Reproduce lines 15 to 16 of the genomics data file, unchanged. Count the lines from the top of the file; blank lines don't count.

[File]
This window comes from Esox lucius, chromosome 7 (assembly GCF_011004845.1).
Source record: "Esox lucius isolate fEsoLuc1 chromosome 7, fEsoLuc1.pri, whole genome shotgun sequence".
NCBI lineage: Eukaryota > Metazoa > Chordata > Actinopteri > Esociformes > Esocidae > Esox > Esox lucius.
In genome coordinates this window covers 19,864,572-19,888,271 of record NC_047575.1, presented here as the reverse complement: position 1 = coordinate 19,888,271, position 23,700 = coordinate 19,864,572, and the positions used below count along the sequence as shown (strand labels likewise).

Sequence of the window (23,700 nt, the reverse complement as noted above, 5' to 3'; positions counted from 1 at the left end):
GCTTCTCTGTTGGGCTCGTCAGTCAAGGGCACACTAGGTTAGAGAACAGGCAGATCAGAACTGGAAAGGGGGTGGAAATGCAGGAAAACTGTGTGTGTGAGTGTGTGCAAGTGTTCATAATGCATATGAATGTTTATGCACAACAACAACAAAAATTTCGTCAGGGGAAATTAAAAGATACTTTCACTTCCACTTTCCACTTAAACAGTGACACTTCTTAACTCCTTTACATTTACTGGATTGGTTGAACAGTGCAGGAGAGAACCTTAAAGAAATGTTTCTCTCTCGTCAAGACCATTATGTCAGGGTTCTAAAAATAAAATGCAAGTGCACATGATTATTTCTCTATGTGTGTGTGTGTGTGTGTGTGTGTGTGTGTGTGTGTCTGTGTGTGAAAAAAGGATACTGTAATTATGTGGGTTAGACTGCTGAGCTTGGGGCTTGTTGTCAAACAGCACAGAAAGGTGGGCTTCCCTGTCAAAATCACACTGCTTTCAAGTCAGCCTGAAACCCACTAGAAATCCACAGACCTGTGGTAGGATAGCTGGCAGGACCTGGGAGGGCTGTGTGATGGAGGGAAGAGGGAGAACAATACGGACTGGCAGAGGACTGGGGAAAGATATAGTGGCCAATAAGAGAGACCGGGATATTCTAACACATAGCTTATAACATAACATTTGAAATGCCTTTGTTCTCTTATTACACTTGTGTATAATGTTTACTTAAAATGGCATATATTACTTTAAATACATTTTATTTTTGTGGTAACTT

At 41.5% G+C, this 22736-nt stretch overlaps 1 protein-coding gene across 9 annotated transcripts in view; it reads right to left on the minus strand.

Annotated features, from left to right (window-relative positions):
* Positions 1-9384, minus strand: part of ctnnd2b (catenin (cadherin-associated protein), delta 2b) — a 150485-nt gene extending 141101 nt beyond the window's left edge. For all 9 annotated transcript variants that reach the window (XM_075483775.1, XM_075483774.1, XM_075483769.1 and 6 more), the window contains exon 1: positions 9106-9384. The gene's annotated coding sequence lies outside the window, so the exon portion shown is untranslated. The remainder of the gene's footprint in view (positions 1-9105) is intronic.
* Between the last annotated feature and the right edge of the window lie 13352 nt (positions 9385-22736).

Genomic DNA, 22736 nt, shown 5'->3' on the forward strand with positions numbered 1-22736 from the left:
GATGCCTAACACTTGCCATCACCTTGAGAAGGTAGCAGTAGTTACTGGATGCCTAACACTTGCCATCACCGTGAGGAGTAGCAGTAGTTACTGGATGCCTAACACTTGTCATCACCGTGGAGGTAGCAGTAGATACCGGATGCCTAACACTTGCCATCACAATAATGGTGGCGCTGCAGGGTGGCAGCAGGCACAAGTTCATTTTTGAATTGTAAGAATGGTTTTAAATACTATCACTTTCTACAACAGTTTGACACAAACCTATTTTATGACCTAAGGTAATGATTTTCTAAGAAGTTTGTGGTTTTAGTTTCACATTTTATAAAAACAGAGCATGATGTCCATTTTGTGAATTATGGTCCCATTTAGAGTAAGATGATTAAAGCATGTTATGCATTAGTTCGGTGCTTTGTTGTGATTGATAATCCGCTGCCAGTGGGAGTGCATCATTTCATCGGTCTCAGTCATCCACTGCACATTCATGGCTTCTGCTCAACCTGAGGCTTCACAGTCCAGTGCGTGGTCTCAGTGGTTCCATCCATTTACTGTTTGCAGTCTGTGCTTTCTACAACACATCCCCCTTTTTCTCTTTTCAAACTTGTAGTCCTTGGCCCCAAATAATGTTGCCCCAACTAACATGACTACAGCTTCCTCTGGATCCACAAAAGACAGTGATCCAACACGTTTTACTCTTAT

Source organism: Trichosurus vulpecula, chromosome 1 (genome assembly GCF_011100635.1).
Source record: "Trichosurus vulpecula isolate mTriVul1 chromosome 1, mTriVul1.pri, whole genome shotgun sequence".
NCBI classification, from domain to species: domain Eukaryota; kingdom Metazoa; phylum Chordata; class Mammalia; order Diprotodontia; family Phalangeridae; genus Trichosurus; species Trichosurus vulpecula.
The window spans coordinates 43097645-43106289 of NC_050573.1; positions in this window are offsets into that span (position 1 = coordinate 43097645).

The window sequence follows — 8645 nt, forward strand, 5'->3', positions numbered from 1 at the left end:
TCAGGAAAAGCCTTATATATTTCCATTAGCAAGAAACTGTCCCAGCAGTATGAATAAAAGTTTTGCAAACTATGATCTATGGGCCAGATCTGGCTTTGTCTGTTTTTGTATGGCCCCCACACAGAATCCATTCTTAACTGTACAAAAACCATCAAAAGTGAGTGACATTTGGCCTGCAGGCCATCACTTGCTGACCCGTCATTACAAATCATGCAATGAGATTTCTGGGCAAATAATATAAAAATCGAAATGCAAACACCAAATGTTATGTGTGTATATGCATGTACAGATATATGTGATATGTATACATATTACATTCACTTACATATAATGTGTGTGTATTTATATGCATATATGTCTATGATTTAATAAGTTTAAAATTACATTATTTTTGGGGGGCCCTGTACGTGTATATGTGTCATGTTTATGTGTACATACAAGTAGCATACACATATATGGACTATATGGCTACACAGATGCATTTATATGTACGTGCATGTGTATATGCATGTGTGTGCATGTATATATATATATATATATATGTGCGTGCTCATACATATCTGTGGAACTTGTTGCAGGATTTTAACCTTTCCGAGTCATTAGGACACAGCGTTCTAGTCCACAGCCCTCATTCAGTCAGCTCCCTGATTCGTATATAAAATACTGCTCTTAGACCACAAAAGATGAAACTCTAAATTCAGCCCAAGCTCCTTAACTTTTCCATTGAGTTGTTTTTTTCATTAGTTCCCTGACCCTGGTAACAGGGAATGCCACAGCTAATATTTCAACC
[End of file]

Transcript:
NCBI classification, from domain to species: domain Eukaryota; kingdom Metazoa; phylum Chordata; class Mammalia; order Diprotodontia; family Phalangeridae; genus Trichosurus; species Trichosurus vulpecula.
The window spans coordinates 43097645-43106289 of NC_050573.1; positions in this window are offsets into that span (position 1 = coordinate 43097645).